Ultimately, Robertson, the consummate courtier, prevailed. Cullen relented. Treasury was (for once!) over-ruled. Interest payments were suspended. And Labour was returned to office.
 
The Consummate Courtier: The Only other credible claimant for Labour's crown is the party's Deputy Leader, Grant Robertson.
 
But, if Robertson is the consummate courtier, then Cunliffe is Labour’s happy warrior. Raised in an Anglican manse where the traditions of Christian Socialism ran strong, he has never shied away from the challenge laid down in John Bunyan’s classic protestant hymn “To Be A Pilgrim”.
 
Who so beset him round
With dismal stories
Do but themselves confound
His strength the more is
 
This sort of Labour politician does not hesitate to do battle with the allegorical “lions”, “giants”, “Hobgoblins” and “foul fiends” that regularly assail his party on the road to the Holy City.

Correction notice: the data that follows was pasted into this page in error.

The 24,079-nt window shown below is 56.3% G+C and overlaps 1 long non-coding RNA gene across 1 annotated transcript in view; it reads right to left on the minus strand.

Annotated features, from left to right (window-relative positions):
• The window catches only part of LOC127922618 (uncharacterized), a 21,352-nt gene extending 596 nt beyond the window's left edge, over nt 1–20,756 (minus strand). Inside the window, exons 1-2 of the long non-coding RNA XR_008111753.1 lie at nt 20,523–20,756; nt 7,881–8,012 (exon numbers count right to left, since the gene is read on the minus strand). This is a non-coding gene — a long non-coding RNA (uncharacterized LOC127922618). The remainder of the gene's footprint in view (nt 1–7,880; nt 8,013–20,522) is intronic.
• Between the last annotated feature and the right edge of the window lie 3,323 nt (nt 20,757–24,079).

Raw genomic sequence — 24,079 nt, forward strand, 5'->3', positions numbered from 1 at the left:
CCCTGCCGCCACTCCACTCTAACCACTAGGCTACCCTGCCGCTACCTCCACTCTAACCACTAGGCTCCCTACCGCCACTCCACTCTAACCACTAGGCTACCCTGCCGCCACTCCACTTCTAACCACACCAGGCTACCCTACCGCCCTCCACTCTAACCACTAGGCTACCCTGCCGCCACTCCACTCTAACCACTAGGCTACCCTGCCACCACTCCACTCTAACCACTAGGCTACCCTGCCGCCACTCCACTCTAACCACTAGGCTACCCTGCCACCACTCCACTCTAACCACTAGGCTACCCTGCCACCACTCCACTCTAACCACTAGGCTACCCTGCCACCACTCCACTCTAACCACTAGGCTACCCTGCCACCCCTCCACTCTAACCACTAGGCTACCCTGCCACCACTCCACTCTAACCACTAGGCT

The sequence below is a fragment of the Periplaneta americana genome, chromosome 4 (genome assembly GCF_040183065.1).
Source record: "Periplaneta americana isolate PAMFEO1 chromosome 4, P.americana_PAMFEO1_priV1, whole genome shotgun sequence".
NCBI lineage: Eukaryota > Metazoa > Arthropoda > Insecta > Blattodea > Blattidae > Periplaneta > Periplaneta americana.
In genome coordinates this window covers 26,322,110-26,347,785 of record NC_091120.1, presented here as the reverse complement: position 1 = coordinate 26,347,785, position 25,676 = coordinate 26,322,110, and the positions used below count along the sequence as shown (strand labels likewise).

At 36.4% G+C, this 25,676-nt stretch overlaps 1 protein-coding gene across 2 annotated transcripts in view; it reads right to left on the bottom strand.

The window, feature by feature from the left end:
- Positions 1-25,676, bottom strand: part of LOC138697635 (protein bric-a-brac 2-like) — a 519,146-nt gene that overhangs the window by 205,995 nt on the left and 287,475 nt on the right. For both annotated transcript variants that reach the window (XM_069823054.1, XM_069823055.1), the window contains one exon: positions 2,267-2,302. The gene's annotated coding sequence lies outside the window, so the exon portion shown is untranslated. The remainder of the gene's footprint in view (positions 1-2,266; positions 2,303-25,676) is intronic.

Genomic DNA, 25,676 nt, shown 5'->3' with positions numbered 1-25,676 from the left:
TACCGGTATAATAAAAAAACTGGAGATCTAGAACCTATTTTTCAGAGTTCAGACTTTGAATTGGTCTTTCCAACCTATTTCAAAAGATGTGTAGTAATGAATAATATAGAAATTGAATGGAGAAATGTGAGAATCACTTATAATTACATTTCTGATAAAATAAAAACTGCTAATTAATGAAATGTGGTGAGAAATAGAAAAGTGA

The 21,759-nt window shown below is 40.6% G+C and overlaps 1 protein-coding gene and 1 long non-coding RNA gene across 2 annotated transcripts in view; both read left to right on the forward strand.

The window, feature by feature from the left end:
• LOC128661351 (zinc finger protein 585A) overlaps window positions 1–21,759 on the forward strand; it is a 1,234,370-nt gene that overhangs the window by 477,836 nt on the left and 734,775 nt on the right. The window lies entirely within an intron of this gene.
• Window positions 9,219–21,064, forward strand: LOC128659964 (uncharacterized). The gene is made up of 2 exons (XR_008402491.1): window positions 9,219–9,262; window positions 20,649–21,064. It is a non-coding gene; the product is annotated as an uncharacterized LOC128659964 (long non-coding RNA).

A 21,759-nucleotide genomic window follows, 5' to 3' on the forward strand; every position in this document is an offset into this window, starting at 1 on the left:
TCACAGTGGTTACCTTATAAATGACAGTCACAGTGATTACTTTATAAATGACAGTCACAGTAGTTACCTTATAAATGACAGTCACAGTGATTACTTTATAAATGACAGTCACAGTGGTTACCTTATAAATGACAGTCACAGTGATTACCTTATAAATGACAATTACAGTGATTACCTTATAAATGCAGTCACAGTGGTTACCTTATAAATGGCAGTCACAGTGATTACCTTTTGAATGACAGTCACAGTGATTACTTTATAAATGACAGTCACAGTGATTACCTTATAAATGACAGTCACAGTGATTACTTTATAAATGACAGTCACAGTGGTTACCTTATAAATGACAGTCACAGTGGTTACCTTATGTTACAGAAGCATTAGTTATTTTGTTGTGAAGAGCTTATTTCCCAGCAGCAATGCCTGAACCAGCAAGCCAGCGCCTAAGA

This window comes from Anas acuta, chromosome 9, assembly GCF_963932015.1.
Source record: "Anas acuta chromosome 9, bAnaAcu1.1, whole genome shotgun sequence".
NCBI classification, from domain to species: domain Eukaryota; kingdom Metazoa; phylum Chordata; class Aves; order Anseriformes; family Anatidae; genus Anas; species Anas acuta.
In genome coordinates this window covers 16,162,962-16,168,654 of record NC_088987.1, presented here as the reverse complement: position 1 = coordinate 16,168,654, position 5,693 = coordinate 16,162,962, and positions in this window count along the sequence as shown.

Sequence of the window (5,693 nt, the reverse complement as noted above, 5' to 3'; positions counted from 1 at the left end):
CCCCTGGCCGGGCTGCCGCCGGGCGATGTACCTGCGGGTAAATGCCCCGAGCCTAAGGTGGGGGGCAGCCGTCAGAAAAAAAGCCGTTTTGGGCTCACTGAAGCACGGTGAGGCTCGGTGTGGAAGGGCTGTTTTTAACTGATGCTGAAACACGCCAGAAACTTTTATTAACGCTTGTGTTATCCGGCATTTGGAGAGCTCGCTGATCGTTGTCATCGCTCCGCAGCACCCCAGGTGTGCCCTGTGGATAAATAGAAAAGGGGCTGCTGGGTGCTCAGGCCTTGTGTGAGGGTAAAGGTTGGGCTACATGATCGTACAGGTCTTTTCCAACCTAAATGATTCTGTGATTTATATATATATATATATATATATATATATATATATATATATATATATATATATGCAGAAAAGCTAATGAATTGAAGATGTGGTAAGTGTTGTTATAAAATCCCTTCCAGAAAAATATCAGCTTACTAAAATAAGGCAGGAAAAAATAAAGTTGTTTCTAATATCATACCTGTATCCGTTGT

Then fancies fly away
He’ll fear not what men say
He’ll labour night and day
To be a pilgrim.
 
Newly appointed to the health portfolio in 2008, Mr Cunliffe was called upon to lance the pustulent boil that the Hawkes Bay District Health Board had, in the eyes of the Labour Government, become. Within weeks the entire Board had been sacked and a Commissioner installed. A subsequent official inquiry produced a damning report.
 
Speaking in the Urgent Parliamentary Debate occasioned by the Report’s release on 18 March 2008, Mr Cunliffe declared, with typical swashbuckling eloquence: “This report has lifted the lid on a nasty little nest of self-perpetuating, provincial elites”.
 
The Hawkes Bay “county” set were incoherent with rage. No one could remember when anyone, let alone some grubby little Labour Party oik, had spoken to them in such insulting language.
 
To those whose job it is to observe the hurly-burly of parliamentary debate, however, Cunliffe’s words marked him out as a politician with something different to offer. Something that Labour’s battered constituency has not been given for the best part of thirty years.
 
Cunliffe offers Labour’s core vote a voice. Not the voice of a party whose purpose it is to pacify or cajole the Powers That Be, but a voice that is willing to accuse and condemn them. A voice to hold the “nasty little nests of self-perpetuating elites” accountable for what they have made of New Zealand, and what they have done to her people.